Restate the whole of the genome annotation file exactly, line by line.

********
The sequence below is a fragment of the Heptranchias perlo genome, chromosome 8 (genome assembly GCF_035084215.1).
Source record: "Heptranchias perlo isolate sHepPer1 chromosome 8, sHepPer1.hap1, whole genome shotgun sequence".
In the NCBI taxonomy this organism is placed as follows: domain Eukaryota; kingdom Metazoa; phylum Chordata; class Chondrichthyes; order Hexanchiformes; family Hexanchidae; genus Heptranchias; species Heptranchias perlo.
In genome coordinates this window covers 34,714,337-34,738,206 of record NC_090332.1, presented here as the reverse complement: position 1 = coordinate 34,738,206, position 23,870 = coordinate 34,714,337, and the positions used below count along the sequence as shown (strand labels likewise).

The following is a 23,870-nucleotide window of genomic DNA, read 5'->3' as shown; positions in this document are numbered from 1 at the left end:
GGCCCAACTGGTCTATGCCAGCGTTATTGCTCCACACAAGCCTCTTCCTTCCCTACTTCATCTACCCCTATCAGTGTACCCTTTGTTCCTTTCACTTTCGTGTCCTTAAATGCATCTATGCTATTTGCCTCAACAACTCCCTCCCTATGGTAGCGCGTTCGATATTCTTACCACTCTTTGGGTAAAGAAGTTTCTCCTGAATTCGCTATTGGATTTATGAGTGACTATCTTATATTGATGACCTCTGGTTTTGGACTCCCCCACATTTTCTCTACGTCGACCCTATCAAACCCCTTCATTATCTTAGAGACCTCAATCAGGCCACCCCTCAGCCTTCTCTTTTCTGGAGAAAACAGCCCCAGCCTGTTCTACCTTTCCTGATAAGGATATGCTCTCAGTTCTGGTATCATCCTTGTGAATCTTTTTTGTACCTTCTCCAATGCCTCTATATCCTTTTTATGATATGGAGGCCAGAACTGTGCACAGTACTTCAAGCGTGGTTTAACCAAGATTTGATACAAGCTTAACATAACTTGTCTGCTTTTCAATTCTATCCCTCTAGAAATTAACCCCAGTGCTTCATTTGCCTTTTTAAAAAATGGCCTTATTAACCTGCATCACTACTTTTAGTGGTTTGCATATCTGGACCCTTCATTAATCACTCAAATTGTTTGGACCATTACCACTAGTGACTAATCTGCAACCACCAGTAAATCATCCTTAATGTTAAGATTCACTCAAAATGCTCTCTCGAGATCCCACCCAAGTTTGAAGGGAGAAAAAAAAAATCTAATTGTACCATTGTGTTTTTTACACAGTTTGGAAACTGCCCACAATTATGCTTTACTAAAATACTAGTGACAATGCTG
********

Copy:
The sequence below is a fragment of the Heptranchias perlo genome, chromosome 8 (genome assembly GCF_035084215.1).
Source record: "Heptranchias perlo isolate sHepPer1 chromosome 8, sHepPer1.hap1, whole genome shotgun sequence".
In the NCBI taxonomy this organism is placed as follows: domain Eukaryota; kingdom Metazoa; phylum Chordata; class Chondrichthyes; order Hexanchiformes; family Hexanchidae; genus Heptranchias; species Heptranchias perlo.
In genome coordinates this window covers 34,714,337-34,738,206 of record NC_090332.1, presented here as the reverse complement: position 1 = coordinate 34,738,206, position 23,870 = coordinate 34,714,337, and the positions used below count along the sequence as shown (strand labels likewise).

The following is a 23,870-nucleotide window of genomic DNA, read 5'->3' as shown; positions in this document are numbered from 1 at the left end:
GGCCCAACTGGTCTATGCCAGCGTTATTGCTCCACACAAGCCTCTTCCTTCCCTACTTCATCTACCCCTATCAGTGTACCCTTTGTTCCTTTCACTTTCGTGTCCTTAAATGCATCTATGCTATTTGCCTCAACAACTCCCTCCCTATGGTAGCGCGTTCGATATTCTTACCACTCTTTGGGTAAAGAAGTTTCTCCTGAATTCGCTATTGGATTTATGAGTGACTATCTTATATTGATGACCTCTGGTTTTGGACTCCCCCACATTTTCTCTACGTCGACCCTATCAAACCCCTTCATTATCTTAGAGACCTCAATCAGGCCACCCCTCAGCCTTCTCTTTTCTGGAGAAAACAGCCCCAGCCTGTTCTACCTTTCCTGATAAGGATATGCTCTCAGTTCTGGTATCATCCTTGTGAATCTTTTTTGTACCTTCTCCAATGCCTCTATATCCTTTTTATGATATGGAGGCCAGAACTGTGCACAGTACTTCAAGCGTGGTTTAACCAAGATTTGATACAAGCTTAACATAACTTGTCTGCTTTTCAATTCTATCCCTCTAGAAATTAACCCCAGTGCTTCATTTGCCTTTTTAAAAAATGGCCTTATTAACCTGCATCACTACTTTTAGTGGTTTGCATATCTGGACCCTTCATTAATCACTCAAATTGTTTGGACCATTACCACTAGTGACTAATCTGCAACCACCAGTAAATCATCCTTAATGTTAAGATTCACTCAAAATGCTCTCTCGAGATCCCACCCAAGTTTGAAGGGAGAAAAAAAAAATCTAATTGTACCATTGTGTTTTTTACACAGTTTGGAAACTGCCCACAATTATGCTTTACTAAAATACTAGTGACAATGCTG